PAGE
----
What UVM Health Network’s new electronic health record means for you
A Q+A with UVM Medical Center Interim President Stephen Leffler, MD.
The University of Vermont Health Network is undergoing a significant upgrade to its electronic health record system, which will impact the Network’s patients and providers across Vermont and northern New York.
To better understand these changes, we invited leaders from across the Network to sit down for one-on-one Q+A conversations. This is our conversation with Steve Leffler, MD, interim president at the UVM Medical Center.
What makes this so important for the Medical Center?
Dr. Steve Leffler: Basically, this is a game changer for our patients because when we receive transfer patients from our partner hospitals, the current state is, they come with, typically, a paper version of the record. Whatever happens there, it’s not in Epic, so we can’t see what’s been done there. We can’t see their medication list, their allergies, their problem lists, or what happened even yesterday. You have to go through all the paper records.
When we have Epic across our system, every patient will be connected to the same records, so when they move to the Medical Center, we’ll know what’s going on, what’s happened in their hospital, and when we send them back home to their primary care docs, that record will go with them. So, it’s truly a huge benefit to the patients that we serve.
What has that experience been like so far?
Dr. Steve Leffler: Whenever you change how you document something, whether you go from paper to electronic, or change your electronic system, it’s difficult. People get used to what they know. They want to focus on the patient and this is something that changes how you put in orders.
So, we went to Epic initially in 2011, and the truth is, it’s hard. It’s hard to change from what you’re doing, but over time as you make it better and you get more used to it, then it becomes a tool that you’re comfortable with. For the Medical Center in this upgrade, many parts of our system have already been on Epic and this is a pretty easy upgrade.
For the emergency department, where I’m from, it’s not a big change, what we’re doing. For other parts of the institution, like the lab, radiology, peri-op, the operating room, this is a major change for them. And it will be as hard for them as in 2011 when the rest of the hospital switched to Epic. So, it’s a big change for them and they’ve been working very hard to prepare for that.
What are the biggest changes that patients will see and experience?
Dr. Steve Leffler: The biggest change is if you go to Porter Medical Center in Middlebury today, and see your primary care physician and they refer you to see cardiology at the medical center or see a specialist, when you come, your record will come with you. We’ll have all of your information; we’ll have all of your registry information. That’ll all go in the same records.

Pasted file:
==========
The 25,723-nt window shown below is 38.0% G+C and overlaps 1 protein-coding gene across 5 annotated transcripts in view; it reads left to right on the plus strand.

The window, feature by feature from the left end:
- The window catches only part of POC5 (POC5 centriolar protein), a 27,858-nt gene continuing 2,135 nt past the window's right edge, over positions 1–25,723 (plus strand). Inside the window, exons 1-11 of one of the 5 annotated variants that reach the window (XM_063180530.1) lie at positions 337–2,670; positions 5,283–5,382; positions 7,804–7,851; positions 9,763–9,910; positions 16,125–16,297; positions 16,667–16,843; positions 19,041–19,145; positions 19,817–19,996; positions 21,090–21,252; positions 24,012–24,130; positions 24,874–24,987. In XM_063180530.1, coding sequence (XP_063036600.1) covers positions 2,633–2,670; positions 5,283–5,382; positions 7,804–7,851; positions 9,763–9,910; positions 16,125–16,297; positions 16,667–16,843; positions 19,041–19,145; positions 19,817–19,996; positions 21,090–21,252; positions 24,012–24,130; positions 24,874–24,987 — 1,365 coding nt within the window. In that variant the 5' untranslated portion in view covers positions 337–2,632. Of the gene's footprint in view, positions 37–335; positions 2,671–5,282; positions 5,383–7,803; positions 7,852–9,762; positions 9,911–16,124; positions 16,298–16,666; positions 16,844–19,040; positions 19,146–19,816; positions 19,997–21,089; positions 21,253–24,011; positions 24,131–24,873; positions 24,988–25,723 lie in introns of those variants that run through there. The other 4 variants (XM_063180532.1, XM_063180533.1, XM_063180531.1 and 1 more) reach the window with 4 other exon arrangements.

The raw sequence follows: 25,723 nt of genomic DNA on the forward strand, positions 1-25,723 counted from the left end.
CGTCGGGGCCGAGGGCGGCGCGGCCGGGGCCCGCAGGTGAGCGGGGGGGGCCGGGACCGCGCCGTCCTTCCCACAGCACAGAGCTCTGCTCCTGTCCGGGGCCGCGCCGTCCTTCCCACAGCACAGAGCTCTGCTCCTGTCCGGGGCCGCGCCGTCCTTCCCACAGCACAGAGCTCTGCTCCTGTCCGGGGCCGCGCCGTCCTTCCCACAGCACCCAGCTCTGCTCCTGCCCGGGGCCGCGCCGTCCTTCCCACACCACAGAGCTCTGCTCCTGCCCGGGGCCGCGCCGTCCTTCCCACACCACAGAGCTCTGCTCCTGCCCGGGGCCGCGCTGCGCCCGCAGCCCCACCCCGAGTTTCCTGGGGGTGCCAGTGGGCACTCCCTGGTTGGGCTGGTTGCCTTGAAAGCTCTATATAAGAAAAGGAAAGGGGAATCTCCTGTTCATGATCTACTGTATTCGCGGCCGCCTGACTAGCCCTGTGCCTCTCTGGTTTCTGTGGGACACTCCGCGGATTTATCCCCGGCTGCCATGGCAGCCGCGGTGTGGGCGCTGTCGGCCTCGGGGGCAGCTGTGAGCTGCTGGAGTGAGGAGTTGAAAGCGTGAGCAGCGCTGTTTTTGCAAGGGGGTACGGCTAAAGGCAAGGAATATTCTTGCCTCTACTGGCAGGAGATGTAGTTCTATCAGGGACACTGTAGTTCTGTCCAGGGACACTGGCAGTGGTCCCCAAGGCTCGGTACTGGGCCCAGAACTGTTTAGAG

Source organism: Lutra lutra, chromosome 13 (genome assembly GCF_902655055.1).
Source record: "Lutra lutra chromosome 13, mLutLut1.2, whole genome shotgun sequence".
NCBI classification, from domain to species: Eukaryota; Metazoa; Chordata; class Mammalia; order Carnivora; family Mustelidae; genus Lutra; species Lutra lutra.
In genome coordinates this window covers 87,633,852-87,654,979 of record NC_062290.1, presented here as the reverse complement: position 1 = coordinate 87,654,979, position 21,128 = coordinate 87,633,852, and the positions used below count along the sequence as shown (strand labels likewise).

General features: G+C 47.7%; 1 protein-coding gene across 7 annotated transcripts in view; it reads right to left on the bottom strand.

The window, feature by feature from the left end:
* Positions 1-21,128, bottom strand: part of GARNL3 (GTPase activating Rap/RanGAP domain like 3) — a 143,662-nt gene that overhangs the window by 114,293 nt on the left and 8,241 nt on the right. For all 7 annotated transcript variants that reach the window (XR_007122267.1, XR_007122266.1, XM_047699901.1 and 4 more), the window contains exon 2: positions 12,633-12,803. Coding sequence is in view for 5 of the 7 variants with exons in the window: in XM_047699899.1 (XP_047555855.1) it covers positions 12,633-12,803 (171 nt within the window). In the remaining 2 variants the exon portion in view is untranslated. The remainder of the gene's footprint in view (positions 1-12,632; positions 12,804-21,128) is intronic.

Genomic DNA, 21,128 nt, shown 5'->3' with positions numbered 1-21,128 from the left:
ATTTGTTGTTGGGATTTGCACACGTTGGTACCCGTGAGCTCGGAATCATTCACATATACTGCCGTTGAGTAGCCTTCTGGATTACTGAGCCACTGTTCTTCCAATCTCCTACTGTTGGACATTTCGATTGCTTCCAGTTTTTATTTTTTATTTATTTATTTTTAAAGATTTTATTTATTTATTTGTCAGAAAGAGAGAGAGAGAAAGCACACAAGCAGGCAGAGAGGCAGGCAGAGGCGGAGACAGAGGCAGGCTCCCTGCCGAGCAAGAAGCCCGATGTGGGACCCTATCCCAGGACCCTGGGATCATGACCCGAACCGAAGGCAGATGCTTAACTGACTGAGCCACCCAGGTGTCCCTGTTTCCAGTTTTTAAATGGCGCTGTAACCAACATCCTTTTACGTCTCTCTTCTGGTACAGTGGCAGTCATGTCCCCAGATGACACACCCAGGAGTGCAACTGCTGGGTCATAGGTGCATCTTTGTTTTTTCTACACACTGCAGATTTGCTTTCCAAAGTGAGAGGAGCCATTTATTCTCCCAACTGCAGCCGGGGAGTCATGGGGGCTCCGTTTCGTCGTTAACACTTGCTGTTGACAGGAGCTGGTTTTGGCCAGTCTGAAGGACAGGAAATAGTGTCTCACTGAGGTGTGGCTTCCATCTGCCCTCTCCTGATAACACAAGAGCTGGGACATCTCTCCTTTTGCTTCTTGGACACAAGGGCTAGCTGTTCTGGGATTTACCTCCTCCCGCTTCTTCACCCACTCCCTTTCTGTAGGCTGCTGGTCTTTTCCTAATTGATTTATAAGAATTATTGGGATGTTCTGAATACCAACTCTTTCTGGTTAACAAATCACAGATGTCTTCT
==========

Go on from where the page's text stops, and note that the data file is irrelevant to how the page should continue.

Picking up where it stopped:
When you go back to primary care, the care will be seamless. Your record will follow you perfectly — so important for our patients and for our providers. It’ll actually save our providers a lot of work because they know people will come with accurate information.
How does that improve care?
Dr. Steve Leffler: I still work in the ER Friday mornings. And right, this Friday, if we get a patient transferred from CVPH, our partner hospital, it’s only eight miles away across the lake, and they’ve had a complex workup, a really good workup at CVPH, they’ll come with maybe 100 to 200 pages of paper of everything that was done there. If they’re sick, and they arrive, no one has time to go through those 200 pages and know exactly what was done.
What was their last lab value? Exactly how was their CAT scan done? How wide were the cuts and where did it go? When you’re in a time crunch like that, we repeat things on people sometimes because we have to.
Them coming with the record in our system already, we’ll be able to review that before they get here. We’ll know it was done ahead of time. We’ll know exactly what we should order. When patients see our specialists and go back home, the record will go with them. A lot of that registration information we’ll already have. We’ll have very accurate medication records for them, very accurate problem lists and allergies.